Not every operatic production opens with its solitary diva slipping into your hotel room, latching the door behind her.
This was Fiona McAndrew's entrance tonight, playing the distraught Elle in Poulenc's The Human Voice, the final presentation for the year from Opera New Zealand.
Signing off a season that has already chosen boardrooms and cathedrals over theatres, a bedroom in the city's Hotel DeBrett lends its own claustrophobic atmosphere to this portrait of an emotionally frayed woman, unravelling in a 45-minute telephone conversation with her ex-lover. Director Thomas de Mallet Burgess has approached this 1958 monodrama as an emotional "fly on the wall" drama, seeking total audience immersion as just 20 of us sit within metres of his central protagonist. And it worked. McAndrew, familiar with the role having recorded it for the ABC, inhabits it with an ease and naturalness that would have won over its composer. Singing in English yet maintaining the very Gallic grace of Poulenc's phrasing, the Australian soprano subtly takes Elle through all the mood swings that drive her to a deadly cocktail of pills and liquor.
Here and there, heightened speech is chosen rather than the notes on the page but it adds a welcome vernacular immediacy. Occasional surges of passion bring momentary vocal strain that touches rather than alarms. Again, it fits well with McAndrew's characterisation. Best of all, her gauging of vocal intensity is perfect for a small venue.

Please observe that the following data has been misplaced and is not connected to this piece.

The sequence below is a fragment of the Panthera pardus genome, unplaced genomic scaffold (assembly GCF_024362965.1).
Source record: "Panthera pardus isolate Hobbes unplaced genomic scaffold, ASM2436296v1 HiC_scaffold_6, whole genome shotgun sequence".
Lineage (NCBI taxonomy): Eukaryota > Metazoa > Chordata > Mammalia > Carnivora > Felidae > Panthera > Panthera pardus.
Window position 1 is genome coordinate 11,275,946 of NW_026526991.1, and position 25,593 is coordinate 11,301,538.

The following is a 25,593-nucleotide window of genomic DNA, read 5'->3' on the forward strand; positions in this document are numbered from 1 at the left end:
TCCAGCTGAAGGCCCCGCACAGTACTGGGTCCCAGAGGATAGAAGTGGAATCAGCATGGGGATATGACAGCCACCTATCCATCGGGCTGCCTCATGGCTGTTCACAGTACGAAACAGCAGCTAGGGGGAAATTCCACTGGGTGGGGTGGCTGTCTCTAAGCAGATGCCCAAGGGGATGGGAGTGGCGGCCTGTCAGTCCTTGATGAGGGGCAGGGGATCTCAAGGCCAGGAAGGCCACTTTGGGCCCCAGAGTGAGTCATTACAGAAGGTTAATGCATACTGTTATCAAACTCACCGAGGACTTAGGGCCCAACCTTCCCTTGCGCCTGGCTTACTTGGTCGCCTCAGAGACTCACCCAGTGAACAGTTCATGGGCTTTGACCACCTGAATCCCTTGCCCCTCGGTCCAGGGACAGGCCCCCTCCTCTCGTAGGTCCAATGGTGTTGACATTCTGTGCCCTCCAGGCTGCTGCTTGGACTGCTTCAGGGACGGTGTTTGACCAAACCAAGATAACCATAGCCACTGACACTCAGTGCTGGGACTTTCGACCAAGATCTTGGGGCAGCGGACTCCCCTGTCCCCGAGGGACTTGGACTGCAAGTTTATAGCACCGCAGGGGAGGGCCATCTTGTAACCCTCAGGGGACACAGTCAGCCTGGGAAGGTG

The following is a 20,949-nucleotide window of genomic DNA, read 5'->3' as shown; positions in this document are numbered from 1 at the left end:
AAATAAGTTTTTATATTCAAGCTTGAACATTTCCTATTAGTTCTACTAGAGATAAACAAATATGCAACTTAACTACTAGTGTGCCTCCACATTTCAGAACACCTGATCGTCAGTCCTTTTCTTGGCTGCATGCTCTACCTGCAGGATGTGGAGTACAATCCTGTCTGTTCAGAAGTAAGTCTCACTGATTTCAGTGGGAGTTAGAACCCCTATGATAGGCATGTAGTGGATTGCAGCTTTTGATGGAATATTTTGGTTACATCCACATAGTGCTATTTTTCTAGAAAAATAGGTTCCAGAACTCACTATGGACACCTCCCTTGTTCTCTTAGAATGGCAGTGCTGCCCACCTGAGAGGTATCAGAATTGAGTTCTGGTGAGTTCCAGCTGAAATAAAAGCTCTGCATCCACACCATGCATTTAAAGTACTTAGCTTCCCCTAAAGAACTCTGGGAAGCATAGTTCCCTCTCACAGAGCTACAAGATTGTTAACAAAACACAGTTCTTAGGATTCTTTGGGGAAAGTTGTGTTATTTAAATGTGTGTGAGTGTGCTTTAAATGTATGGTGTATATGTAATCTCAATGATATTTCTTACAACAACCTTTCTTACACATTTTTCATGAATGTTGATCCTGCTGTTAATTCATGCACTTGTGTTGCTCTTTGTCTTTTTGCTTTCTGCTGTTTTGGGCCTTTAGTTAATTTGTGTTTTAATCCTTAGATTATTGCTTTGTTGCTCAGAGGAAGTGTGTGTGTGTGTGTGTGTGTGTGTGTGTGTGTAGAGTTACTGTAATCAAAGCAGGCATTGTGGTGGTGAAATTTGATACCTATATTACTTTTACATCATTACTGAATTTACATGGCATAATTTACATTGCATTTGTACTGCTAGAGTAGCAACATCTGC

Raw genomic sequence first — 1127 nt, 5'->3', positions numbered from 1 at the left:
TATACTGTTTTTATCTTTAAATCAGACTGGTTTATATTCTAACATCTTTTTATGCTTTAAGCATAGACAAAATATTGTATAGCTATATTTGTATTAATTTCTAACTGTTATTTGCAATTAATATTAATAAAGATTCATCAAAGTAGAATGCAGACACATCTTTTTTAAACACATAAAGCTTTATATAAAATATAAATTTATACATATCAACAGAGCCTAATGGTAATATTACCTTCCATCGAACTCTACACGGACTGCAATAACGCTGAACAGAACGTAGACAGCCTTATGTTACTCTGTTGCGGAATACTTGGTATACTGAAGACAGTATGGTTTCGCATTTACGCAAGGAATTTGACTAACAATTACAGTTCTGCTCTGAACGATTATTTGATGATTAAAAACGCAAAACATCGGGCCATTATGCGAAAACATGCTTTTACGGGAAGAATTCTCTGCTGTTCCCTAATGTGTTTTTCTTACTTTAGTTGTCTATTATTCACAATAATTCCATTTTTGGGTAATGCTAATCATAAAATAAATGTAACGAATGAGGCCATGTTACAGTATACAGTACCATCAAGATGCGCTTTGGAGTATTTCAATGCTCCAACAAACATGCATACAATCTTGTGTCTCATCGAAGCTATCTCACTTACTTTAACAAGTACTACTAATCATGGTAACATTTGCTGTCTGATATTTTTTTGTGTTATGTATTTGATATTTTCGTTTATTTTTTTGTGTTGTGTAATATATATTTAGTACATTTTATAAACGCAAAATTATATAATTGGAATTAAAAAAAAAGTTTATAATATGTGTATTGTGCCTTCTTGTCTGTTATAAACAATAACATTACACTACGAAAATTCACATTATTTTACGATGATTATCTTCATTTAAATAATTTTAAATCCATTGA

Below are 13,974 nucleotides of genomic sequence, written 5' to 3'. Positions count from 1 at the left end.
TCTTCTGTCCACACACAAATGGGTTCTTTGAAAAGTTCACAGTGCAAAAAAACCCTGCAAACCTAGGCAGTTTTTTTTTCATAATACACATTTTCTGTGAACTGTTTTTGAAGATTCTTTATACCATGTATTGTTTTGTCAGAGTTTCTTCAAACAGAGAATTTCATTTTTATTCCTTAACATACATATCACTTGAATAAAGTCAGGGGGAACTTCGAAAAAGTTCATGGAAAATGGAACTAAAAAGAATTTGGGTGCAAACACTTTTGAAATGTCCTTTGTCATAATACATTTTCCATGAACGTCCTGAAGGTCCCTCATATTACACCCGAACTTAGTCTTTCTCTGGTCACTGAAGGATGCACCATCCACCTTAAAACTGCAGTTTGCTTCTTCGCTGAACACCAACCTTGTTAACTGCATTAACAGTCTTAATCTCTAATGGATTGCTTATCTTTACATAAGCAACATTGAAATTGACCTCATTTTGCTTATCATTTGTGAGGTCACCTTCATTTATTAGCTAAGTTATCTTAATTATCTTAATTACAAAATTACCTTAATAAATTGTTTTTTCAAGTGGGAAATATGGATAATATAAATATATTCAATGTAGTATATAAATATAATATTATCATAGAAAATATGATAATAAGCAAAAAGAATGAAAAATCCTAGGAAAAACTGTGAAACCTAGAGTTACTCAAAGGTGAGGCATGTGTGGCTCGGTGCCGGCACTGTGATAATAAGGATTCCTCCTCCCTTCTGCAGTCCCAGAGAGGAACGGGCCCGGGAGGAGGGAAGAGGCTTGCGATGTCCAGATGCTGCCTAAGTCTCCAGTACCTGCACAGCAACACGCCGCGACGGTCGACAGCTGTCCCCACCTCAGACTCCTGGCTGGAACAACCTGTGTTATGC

This presentation lacks Poulenc's colourful orchestration, experienced in 2010 when this work was staged by Auckland Opera Studio and Auckland Chamber Orchestra. Yet in this performance, pianist David Kelly, in the adjoining bathroom, is a deft substitute.While there's no denying the success of The Human Voice, it seems a shame that more Aucklanders couldn't enjoy it in one of the city's more modest theatrical spaces.
What: The Human Voice
Where: Hotel DeBrett
Reviewer: William Dart